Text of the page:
Alexander Reams: Recently, “The Boys” premiered its third season after a 2-year break thanks to the COVID-19 pandemic, a great reason to sit down and discuss the effects that “The Boys” has had on comic book culture as a whole, as well as its off-kilter view on life, social justice, and what it means to be a hero. Joining me for this is the woman who hates “Doctor Strange,” Anna Harrison.
Anna Harrison: Excellent! I guess I’ll just start by saying that I don’t hate “Doctor Strange,” thank you, and I think “The Boys” is great and an excellent critique of not only the superhero genre but the modern world as a whole, and especially capitalism and the incessant monetization of everything, but what’s fun is how unsubtle the show is about all of this. It’s so different to Marvel’s very sanitized way of looking at things—they’ll make the slightest bit of social commentary and immediately backtrack to a more neutral, everyone-should-just-get-along stance (while simultaneously trumpeting how inclusive/progressive/etc. they are), whereas “The Boys” goes all in on depicting racism, sexism, homophobia, exploitation, and whatever other societal ills you can name. Yet despite the very obvious parallels to our own world and very direct commentary, some viewers have gotten upset at the show for getting too “political” (I think especially in season 3, though I haven’t watched yet) which shows a horrible lack of comprehension. Like, are you watching the same show?
Alexander: I’ll start with your statement about capitalism and monetization and I think that is specifically poking at Disney as a whole, not just Marvel, and “The Boys” wastes no time getting to the social commentary, with the #MeToo movement being the main social subject they focus on in the first season, and immigration and racism being the focus in the second season. There is a certain lack of subtlety they have when dealing with these subjects, it’s told straight to our faces, and they’ve generally written in a very shocking or disturbing manner before and we’re still processing that, it’s not a critique, but a commendation on the skill of those behind and in front of the camera.
Anna: The parody of the “she’s got help” scene from “Avengers: Endgame” in season two, followed by a scene where the girls actually team up to violently beat the hell out of an actual Nazi, is really stupendous. But I’m curious about what you think “The Boys”’ impact on pop culture/superhero culture has been? It came out around the same time as several other shows that could be seen as critiques of superhero culture, most notably “The Umbrella Academy” and the “Watchmen” miniseries (though I would say “The Umbrella Academy” is much lighter on the critique than the other two mentioned; it’s mostly just showing how dysfunctional superheroes would be in real life), but it operates as a much more direct critique of our current culture than the other two—again, the parody of the “he’s got help” scene, an AOC analog, Scientology weirdness, etc.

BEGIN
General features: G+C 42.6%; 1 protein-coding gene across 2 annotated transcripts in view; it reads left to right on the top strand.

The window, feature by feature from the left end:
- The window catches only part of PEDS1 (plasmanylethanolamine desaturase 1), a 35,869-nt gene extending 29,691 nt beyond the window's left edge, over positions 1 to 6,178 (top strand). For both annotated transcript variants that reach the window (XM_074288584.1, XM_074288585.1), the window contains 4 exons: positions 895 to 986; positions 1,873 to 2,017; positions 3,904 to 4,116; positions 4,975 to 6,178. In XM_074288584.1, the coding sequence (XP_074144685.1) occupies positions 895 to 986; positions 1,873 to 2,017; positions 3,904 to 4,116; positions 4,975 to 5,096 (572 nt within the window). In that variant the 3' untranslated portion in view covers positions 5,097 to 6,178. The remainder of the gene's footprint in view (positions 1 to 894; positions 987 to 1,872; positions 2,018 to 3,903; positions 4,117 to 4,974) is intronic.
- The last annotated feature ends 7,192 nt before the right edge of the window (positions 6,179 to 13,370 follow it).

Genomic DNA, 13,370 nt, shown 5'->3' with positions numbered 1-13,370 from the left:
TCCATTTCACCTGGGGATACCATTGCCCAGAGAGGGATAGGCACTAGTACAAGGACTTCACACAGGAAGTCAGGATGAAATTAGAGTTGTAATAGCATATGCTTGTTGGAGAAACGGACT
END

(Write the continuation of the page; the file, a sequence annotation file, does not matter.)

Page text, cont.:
It feels like season three especially has come at a time when superhero exhaustion is reaching an all-time high, and so it’s really capitalizing on that. Even Marvel/Disney has become more and more self-reflexive as it’s gone on, but their self-reflexivity is so timid that it becomes more annoying than anything else, in my opinion. Do you think “The Boys” in particular has affected things or is the culture getting tired of superheroes just in general and Eric Kripke (the showrunner) just took advantage of that? The comic existed long before the show did, but I find it hard to believe an adaptation would have been as successful as this one is if it had come any earlier.